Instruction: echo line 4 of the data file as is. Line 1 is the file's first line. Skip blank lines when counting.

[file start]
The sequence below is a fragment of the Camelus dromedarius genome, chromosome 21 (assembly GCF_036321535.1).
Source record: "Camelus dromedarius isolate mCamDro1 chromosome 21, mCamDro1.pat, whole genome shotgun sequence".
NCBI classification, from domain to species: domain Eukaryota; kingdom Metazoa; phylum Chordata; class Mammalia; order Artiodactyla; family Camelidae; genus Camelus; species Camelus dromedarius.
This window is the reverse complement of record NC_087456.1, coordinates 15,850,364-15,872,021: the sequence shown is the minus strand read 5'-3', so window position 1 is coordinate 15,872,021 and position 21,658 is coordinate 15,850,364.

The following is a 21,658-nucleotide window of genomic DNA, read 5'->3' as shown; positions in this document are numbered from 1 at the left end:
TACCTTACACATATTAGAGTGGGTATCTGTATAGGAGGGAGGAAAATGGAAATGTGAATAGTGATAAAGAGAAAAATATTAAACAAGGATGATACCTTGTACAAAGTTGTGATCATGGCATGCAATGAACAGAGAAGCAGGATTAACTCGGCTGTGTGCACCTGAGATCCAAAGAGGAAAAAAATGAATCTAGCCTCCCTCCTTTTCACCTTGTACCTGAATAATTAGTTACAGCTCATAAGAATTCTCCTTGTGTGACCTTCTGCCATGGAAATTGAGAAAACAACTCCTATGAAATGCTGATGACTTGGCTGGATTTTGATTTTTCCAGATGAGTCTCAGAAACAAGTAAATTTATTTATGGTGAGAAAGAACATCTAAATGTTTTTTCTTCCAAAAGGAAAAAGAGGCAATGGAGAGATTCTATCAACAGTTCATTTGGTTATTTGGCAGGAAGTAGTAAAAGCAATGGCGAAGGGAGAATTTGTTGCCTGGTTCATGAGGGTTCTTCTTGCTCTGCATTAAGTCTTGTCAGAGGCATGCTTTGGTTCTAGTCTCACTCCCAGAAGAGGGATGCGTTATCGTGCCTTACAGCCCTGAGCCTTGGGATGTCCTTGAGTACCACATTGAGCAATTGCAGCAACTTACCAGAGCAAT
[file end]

This window is the reverse complement of record NC_087456.1, coordinates 15,850,364-15,872,021: the sequence shown is the minus strand read 5'-3', so window position 1 is coordinate 15,872,021 and position 21,658 is coordinate 15,850,364.